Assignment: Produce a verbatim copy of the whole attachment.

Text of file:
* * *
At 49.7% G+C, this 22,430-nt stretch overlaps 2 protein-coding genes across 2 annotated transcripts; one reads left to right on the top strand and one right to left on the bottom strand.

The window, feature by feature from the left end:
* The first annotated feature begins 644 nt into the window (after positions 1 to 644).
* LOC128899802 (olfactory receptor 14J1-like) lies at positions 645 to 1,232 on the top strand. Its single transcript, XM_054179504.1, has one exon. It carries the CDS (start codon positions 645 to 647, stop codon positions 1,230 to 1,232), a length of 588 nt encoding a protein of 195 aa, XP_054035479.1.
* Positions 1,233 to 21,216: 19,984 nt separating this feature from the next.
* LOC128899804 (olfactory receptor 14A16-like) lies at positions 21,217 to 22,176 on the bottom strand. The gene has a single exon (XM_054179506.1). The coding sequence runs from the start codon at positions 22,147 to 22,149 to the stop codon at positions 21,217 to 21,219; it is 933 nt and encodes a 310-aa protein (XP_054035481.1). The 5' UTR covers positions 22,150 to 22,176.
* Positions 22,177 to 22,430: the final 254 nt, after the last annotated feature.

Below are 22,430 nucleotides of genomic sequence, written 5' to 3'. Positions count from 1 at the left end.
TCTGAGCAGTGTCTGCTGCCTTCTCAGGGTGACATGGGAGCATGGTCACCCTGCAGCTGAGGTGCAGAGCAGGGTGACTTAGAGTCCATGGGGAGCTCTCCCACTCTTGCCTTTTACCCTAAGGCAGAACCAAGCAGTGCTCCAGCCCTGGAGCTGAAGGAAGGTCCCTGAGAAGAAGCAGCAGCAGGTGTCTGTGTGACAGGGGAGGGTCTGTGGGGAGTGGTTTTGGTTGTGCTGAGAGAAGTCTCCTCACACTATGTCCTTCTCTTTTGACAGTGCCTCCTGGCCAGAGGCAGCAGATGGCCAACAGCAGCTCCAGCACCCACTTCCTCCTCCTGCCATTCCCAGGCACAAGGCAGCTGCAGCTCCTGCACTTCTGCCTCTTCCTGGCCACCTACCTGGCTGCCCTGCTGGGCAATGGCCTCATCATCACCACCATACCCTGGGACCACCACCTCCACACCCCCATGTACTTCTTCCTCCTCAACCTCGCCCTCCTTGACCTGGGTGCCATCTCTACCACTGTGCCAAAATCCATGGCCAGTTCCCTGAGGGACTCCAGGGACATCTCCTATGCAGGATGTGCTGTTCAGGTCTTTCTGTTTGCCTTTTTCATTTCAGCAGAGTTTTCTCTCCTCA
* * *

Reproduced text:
At 49.7% G+C, this 22,430-nt stretch overlaps 2 protein-coding genes across 2 annotated transcripts; one reads left to right on the top strand and one right to left on the bottom strand.

The window, feature by feature from the left end:
* The first annotated feature begins 644 nt into the window (after positions 1 to 644).
* LOC128899802 (olfactory receptor 14J1-like) lies at positions 645 to 1,232 on the top strand. Its single transcript, XM_054179504.1, has one exon. It carries the CDS (start codon positions 645 to 647, stop codon positions 1,230 to 1,232), a length of 588 nt encoding a protein of 195 aa, XP_054035479.1.
* Positions 1,233 to 21,216: 19,984 nt separating this feature from the next.
* LOC128899804 (olfactory receptor 14A16-like) lies at positions 21,217 to 22,176 on the bottom strand. The gene has a single exon (XM_054179506.1). The coding sequence runs from the start codon at positions 22,147 to 22,149 to the stop codon at positions 21,217 to 21,219; it is 933 nt and encodes a 310-aa protein (XP_054035481.1). The 5' UTR covers positions 22,150 to 22,176.
* Positions 22,177 to 22,430: the final 254 nt, after the last annotated feature.

Below are 22,430 nucleotides of genomic sequence, written 5' to 3'. Positions count from 1 at the left end.
TCTGAGCAGTGTCTGCTGCCTTCTCAGGGTGACATGGGAGCATGGTCACCCTGCAGCTGAGGTGCAGAGCAGGGTGACTTAGAGTCCATGGGGAGCTCTCCCACTCTTGCCTTTTACCCTAAGGCAGAACCAAGCAGTGCTCCAGCCCTGGAGCTGAAGGAAGGTCCCTGAGAAGAAGCAGCAGCAGGTGTCTGTGTGACAGGGGAGGGTCTGTGGGGAGTGGTTTTGGTTGTGCTGAGAGAAGTCTCCTCACACTATGTCCTTCTCTTTTGACAGTGCCTCCTGGCCAGAGGCAGCAGATGGCCAACAGCAGCTCCAGCACCCACTTCCTCCTCCTGCCATTCCCAGGCACAAGGCAGCTGCAGCTCCTGCACTTCTGCCTCTTCCTGGCCACCTACCTGGCTGCCCTGCTGGGCAATGGCCTCATCATCACCACCATACCCTGGGACCACCACCTCCACACCCCCATGTACTTCTTCCTCCTCAACCTCGCCCTCCTTGACCTGGGTGCCATCTCTACCACTGTGCCAAAATCCATGGCCAGTTCCCTGAGGGACTCCAGGGACATCTCCTATGCAGGATGTGCTGTTCAGGTCTTTCTGTTTGCCTTTTTCATTTCAGCAGAGTTTTCTCTCCTCA